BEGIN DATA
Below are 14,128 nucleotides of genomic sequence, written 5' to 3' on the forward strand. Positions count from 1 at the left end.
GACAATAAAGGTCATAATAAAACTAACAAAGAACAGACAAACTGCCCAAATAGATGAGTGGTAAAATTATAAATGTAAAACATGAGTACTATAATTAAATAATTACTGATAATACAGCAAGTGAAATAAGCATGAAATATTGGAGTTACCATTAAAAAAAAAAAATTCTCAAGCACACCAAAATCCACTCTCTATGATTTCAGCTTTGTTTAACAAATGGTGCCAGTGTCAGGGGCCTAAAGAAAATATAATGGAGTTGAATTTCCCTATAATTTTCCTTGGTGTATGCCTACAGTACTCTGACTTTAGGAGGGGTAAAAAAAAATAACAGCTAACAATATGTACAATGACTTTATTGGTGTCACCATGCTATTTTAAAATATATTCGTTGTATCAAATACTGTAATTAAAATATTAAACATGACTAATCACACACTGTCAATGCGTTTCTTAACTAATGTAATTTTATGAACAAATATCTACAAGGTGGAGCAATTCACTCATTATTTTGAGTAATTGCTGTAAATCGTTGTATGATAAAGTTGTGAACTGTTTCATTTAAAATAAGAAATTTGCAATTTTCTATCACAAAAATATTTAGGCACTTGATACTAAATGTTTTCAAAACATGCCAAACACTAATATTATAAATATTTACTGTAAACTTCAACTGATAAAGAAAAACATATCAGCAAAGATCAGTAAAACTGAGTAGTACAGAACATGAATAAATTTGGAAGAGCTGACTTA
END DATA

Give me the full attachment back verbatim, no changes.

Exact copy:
Below are 14,128 nucleotides of genomic sequence, written 5' to 3' on the forward strand. Positions count from 1 at the left end.
GACAATAAAGGTCATAATAAAACTAACAAAGAACAGACAAACTGCCCAAATAGATGAGTGGTAAAATTATAAATGTAAAACATGAGTACTATAATTAAATAATTACTGATAATACAGCAAGTGAAATAAGCATGAAATATTGGAGTTACCATTAAAAAAAAAAAATTCTCAAGCACACCAAAATCCACTCTCTATGATTTCAGCTTTGTTTAACAAATGGTGCCAGTGTCAGGGGCCTAAAGAAAATATAATGGAGTTGAATTTCCCTATAATTTTCCTTGGTGTATGCCTACAGTACTCTGACTTTAGGAGGGGTAAAAAAAAATAACAGCTAACAATATGTACAATGACTTTATTGGTGTCACCATGCTATTTTAAAATATATTCGTTGTATCAAATACTGTAATTAAAATATTAAACATGACTAATCACACACTGTCAATGCGTTTCTTAACTAATGTAATTTTATGAACAAATATCTACAAGGTGGAGCAATTCACTCATTATTTTGAGTAATTGCTGTAAATCGTTGTATGATAAAGTTGTGAACTGTTTCATTTAAAATAAGAAATTTGCAATTTTCTATCACAAAAATATTTAGGCACTTGATACTAAATGTTTTCAAAACATGCCAAACACTAATATTATAAATATTTACTGTAAACTTCAACTGATAAAGAAAAACATATCAGCAAAGATCAGTAAAACTGAGTAGTACAGAACATGAATAAATTTGGAAGAGCTGACTTA